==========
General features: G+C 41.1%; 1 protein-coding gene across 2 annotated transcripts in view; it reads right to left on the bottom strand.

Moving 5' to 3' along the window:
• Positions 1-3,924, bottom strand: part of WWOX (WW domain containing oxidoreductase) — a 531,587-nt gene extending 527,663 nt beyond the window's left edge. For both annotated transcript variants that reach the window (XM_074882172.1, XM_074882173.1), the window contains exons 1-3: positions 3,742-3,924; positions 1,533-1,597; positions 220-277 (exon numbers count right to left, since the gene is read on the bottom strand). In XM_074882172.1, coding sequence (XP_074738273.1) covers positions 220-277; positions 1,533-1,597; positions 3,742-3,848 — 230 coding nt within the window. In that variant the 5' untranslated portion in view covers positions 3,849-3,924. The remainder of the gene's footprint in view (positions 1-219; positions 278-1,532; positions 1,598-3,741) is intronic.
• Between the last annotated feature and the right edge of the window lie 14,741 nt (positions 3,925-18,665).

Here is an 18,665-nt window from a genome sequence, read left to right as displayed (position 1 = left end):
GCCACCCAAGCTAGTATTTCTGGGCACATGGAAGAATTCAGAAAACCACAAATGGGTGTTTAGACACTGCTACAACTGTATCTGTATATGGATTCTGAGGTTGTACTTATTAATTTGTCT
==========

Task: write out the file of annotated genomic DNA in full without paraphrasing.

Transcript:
General features: G+C 41.1%; 1 protein-coding gene across 2 annotated transcripts in view; it reads right to left on the bottom strand.

Moving 5' to 3' along the window:
• Positions 1-3,924, bottom strand: part of WWOX (WW domain containing oxidoreductase) — a 531,587-nt gene extending 527,663 nt beyond the window's left edge. For both annotated transcript variants that reach the window (XM_074882172.1, XM_074882173.1), the window contains exons 1-3: positions 3,742-3,924; positions 1,533-1,597; positions 220-277 (exon numbers count right to left, since the gene is read on the bottom strand). In XM_074882172.1, coding sequence (XP_074738273.1) covers positions 220-277; positions 1,533-1,597; positions 3,742-3,848 — 230 coding nt within the window. In that variant the 5' untranslated portion in view covers positions 3,849-3,924. The remainder of the gene's footprint in view (positions 1-219; positions 278-1,532; positions 1,598-3,741) is intronic.
• Between the last annotated feature and the right edge of the window lie 14,741 nt (positions 3,925-18,665).

Here is an 18,665-nt window from a genome sequence, read left to right as displayed (position 1 = left end):
GCCACCCAAGCTAGTATTTCTGGGCACATGGAAGAATTCAGAAAACCACAAATGGGTGTTTAGACACTGCTACAACTGTATCTGTATATGGATTCTGAGGTTGTACTTATTAATTTGTCT